Monday, December 21, 2009

Movie Review: Avatar

Avatar ****
Directed By:
James Cameron.
Written By: James Cameron.
Starring: Sam Worthington (Jake Sully), Zoe Saldana (Neytiri), Sigourney Weaver (Dr. Grace Augustine), Stephen Lang (Colonel Miles Quaritch), Michelle Rodriguez (Trudy Chacon), Giovanni Ribisi (Parker Selfridge), Joel Moore (Norm Spellman), CCH Pounder (Moat), Wes Studi (Eytukan), Laz Alonso (Tsu'tey), Dileep Rao (Dr. Max Patel).

James Cameron’s Avatar is the type of big, bold, beautiful mainstream filmmaking that we hardly ever see. It is a film that pushes visual effects and 3-D into a new generation, and is quite simply one of the most wondrous visual experiences you are likely to ever have at the movies. If you thought that Peter Jackson did a wonderful job at making Gollum feel real, or that George Lucas pushed the boundaries of what visual effects could do in Revenge of the Sith, then to put it quite simply, you ain’t seen nothing yet.

Cameron’s Avatar is hugely ambitious in terms of its visual approach. He has created an entirely new world, one of bold, original creatures and locations. The deep forest that surrounds the characters in every scene is the most detailed digital environment I have ever seen in a movie. The creatures that populate it are scary and fully integrated into their surroundings. The native population, known as the Na’vi, are the most expressive digital “people” in movie history. In short, Cameron has taken huge leaps in pushing the technology used to make movies to an entirely new level. The commercials are not exaggerating much when they say that “movies will never be the same”. Filmmakers who can afford to use special effects in this way will be fighting to see who can top Cameron.

Cameron’s movie takes place in the future, where humans have travelled to a planet known as Pandora, where they have conflicted with the Na’vi, the primitive culture that lives on the planet. Pandora is full of a rock that humans now use as their energy source back at earth, which has become desolate and cold in the intervening years. Jake Sully (Sam Worthington) was a Marine who is now paralyzed from the waist down. He is sent to Pandora because his twin brother was supposed to go, but got killed. They have spent a lot of money and years building his twin an “avatar”, which allows him to control a body of the Na’vi that has been tailored to him, so he can fit in on Pandora. Since they have identical DNA, Jake is the only other person who can use the body. Waste not, want not.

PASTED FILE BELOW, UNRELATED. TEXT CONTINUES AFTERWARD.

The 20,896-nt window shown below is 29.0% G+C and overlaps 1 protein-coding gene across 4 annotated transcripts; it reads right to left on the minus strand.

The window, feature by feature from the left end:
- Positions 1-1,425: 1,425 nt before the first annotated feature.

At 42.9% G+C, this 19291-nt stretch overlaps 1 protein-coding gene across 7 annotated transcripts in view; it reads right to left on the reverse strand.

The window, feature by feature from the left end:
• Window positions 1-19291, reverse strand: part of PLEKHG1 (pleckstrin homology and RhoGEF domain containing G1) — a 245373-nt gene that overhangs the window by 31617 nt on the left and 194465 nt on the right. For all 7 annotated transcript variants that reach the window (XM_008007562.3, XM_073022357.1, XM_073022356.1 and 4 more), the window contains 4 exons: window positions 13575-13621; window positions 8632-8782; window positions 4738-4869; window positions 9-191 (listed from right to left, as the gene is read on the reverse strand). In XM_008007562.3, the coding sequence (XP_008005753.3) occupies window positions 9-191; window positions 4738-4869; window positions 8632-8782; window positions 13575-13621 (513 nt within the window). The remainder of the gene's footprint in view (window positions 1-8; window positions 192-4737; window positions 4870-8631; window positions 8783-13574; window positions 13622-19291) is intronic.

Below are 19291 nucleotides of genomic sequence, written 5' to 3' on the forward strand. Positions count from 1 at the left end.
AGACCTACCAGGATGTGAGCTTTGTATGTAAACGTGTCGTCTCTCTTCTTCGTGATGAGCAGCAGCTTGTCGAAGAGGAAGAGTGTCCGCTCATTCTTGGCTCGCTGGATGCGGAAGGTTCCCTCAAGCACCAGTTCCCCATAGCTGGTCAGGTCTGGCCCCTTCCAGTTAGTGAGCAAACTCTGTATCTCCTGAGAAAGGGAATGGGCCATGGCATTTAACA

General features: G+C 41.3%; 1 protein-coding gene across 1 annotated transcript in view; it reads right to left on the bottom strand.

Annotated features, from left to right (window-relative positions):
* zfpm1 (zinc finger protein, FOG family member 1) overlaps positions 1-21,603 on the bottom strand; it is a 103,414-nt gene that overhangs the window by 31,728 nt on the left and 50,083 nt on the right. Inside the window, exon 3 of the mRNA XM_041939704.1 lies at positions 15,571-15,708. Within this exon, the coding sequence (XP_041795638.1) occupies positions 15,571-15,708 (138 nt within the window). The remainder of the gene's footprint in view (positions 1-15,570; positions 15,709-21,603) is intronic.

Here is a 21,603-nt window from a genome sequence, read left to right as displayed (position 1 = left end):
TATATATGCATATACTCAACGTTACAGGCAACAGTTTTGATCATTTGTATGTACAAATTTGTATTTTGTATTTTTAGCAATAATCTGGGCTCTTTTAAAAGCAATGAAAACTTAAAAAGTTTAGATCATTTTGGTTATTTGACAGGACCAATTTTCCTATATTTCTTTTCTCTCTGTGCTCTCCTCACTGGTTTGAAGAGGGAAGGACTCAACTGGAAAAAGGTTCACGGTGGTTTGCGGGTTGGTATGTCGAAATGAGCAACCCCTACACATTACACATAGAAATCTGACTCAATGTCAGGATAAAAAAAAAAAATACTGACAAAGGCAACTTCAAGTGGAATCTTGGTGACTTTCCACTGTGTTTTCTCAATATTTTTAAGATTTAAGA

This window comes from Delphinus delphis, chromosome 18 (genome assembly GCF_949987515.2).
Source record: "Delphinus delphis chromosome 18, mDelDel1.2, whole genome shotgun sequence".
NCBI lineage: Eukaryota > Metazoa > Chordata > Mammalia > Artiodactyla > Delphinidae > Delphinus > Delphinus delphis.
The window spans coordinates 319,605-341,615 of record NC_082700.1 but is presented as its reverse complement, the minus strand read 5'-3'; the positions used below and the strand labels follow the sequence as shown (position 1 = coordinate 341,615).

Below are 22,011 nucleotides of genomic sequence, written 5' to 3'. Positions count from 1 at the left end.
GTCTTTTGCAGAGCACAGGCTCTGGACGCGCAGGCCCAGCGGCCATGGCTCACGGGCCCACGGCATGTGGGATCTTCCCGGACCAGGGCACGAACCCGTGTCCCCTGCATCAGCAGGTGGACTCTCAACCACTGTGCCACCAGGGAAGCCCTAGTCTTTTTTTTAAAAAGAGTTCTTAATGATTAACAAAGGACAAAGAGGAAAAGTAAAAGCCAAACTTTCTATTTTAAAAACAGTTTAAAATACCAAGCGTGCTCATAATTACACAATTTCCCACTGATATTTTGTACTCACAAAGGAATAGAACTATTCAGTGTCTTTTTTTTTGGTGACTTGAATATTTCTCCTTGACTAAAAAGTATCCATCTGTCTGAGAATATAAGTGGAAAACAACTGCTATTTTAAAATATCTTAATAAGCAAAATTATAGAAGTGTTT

So Jake goes to Pandora, and quickly gets into his Avatar body, and he loves it. He is finally able to run and jump again, and for the first time in years, he feels free. Although he is supposed to report to Dr. Grace Augustine (Sigourney Weaver), he is quickly tapped by Colonel Miles Quarritch (Stephen Lang), the head of the military operation there, to give him intelligence reports. If the Na’vi will not move willingly, than Quarritch wants to destroy them and force them to move. At first, Jake thinks this is fine. But as he starts to spend more time with the Na’vi, particularly the beautiful Neytiri (Zoe Saldana), he starts to love and respect them too much. This sets up an inevitable conflict, which is basically the third act of the film, where Jake has to choose sides.

For most of Avatar, I was too amazed by the visuals to pay all that much attention to the story. Nearly every shot in the film is awe-inspiring in its own way. The look, sound and feel of the film is utterly brilliant.

I do wish that Cameron had put as much effort into the writing as he did into the visuals. There is nothing really wrong with the story – it is a futuristic version of Dances with Wolves, with a healthy dose of guilt for mistreatment of the Natives, as well as an Iraq war allegory should you choose to read that much into the plot. It’s fine, and most of the dialogue, while perfunctory, works fine as well. There are a few lines that are a little too on the nose, but that’s to be expected. The acting is for the most part good. Sam Worthington is never going to win an Oscar, but in this kind of manly man role, he’s good. Zoe Saldana is much better, ironically much more human, covered in CGI magic as his love interest. Sigourney Weaver and Giovanni Ribisi are in fine form as two executives butting heads. The best performance is undoubtedly by Stephen Lang as the head of the military, barking out orders, and trying his best to channel R. Lee Ermey. He is a truly memorable villain.

No matter what you think of the story however, the visuals are the star of the show. Cameron has set a new standard in terms of digital effects, and he has proven that 3-D can be more than just a gimmick. He doesn’t hurl things at the audience like most 3-D movies; instead, he simply uses 3-D to create interesting, special environments. Avatar is a landmark movie.

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